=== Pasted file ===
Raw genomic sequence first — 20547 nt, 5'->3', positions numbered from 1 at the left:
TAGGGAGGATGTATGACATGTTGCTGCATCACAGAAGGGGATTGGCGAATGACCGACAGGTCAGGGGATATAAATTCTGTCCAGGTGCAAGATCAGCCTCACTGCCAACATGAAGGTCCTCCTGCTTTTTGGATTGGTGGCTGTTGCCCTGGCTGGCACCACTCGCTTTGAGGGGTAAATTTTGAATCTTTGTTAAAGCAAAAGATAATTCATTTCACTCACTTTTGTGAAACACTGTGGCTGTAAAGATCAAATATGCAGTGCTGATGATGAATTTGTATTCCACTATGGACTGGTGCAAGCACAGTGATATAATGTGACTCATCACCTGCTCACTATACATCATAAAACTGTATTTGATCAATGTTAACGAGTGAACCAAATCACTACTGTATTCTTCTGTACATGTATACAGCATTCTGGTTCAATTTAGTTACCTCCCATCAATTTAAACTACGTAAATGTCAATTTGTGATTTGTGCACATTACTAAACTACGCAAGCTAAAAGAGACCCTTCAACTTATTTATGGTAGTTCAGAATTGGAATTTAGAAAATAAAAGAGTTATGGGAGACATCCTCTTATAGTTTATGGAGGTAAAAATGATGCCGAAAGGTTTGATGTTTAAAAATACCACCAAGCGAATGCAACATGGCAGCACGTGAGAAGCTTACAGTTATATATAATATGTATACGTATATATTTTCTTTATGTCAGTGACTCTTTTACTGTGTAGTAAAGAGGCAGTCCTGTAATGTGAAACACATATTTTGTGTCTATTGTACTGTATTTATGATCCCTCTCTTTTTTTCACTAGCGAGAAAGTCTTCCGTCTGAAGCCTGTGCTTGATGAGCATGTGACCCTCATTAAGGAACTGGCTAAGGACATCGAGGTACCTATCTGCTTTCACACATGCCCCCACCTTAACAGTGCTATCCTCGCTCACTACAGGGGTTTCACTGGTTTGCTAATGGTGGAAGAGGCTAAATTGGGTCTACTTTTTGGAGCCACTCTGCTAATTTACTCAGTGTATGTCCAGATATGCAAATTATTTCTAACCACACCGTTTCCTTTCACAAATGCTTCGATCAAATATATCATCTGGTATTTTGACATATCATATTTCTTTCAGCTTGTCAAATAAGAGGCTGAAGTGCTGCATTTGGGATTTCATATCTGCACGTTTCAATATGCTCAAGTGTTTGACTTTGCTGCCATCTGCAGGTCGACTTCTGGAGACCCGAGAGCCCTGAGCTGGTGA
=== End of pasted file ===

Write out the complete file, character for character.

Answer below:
Raw genomic sequence first — 20547 nt, 5'->3', positions numbered from 1 at the left:
TAGGGAGGATGTATGACATGTTGCTGCATCACAGAAGGGGATTGGCGAATGACCGACAGGTCAGGGGATATAAATTCTGTCCAGGTGCAAGATCAGCCTCACTGCCAACATGAAGGTCCTCCTGCTTTTTGGATTGGTGGCTGTTGCCCTGGCTGGCACCACTCGCTTTGAGGGGTAAATTTTGAATCTTTGTTAAAGCAAAAGATAATTCATTTCACTCACTTTTGTGAAACACTGTGGCTGTAAAGATCAAATATGCAGTGCTGATGATGAATTTGTATTCCACTATGGACTGGTGCAAGCACAGTGATATAATGTGACTCATCACCTGCTCACTATACATCATAAAACTGTATTTGATCAATGTTAACGAGTGAACCAAATCACTACTGTATTCTTCTGTACATGTATACAGCATTCTGGTTCAATTTAGTTACCTCCCATCAATTTAAACTACGTAAATGTCAATTTGTGATTTGTGCACATTACTAAACTACGCAAGCTAAAAGAGACCCTTCAACTTATTTATGGTAGTTCAGAATTGGAATTTAGAAAATAAAAGAGTTATGGGAGACATCCTCTTATAGTTTATGGAGGTAAAAATGATGCCGAAAGGTTTGATGTTTAAAAATACCACCAAGCGAATGCAACATGGCAGCACGTGAGAAGCTTACAGTTATATATAATATGTATACGTATATATTTTCTTTATGTCAGTGACTCTTTTACTGTGTAGTAAAGAGGCAGTCCTGTAATGTGAAACACATATTTTGTGTCTATTGTACTGTATTTATGATCCCTCTCTTTTTTTCACTAGCGAGAAAGTCTTCCGTCTGAAGCCTGTGCTTGATGAGCATGTGACCCTCATTAAGGAACTGGCTAAGGACATCGAGGTACCTATCTGCTTTCACACATGCCCCCACCTTAACAGTGCTATCCTCGCTCACTACAGGGGTTTCACTGGTTTGCTAATGGTGGAAGAGGCTAAATTGGGTCTACTTTTTGGAGCCACTCTGCTAATTTACTCAGTGTATGTCCAGATATGCAAATTATTTCTAACCACACCGTTTCCTTTCACAAATGCTTCGATCAAATATATCATCTGGTATTTTGACATATCATATTTCTTTCAGCTTGTCAAATAAGAGGCTGAAGTGCTGCATTTGGGATTTCATATCTGCACGTTTCAATATGCTCAAGTGTTTGACTTTGCTGCCATCTGCAGGTCGACTTCTGGAGACCCGAGAGCCCTGAGCTGGTGA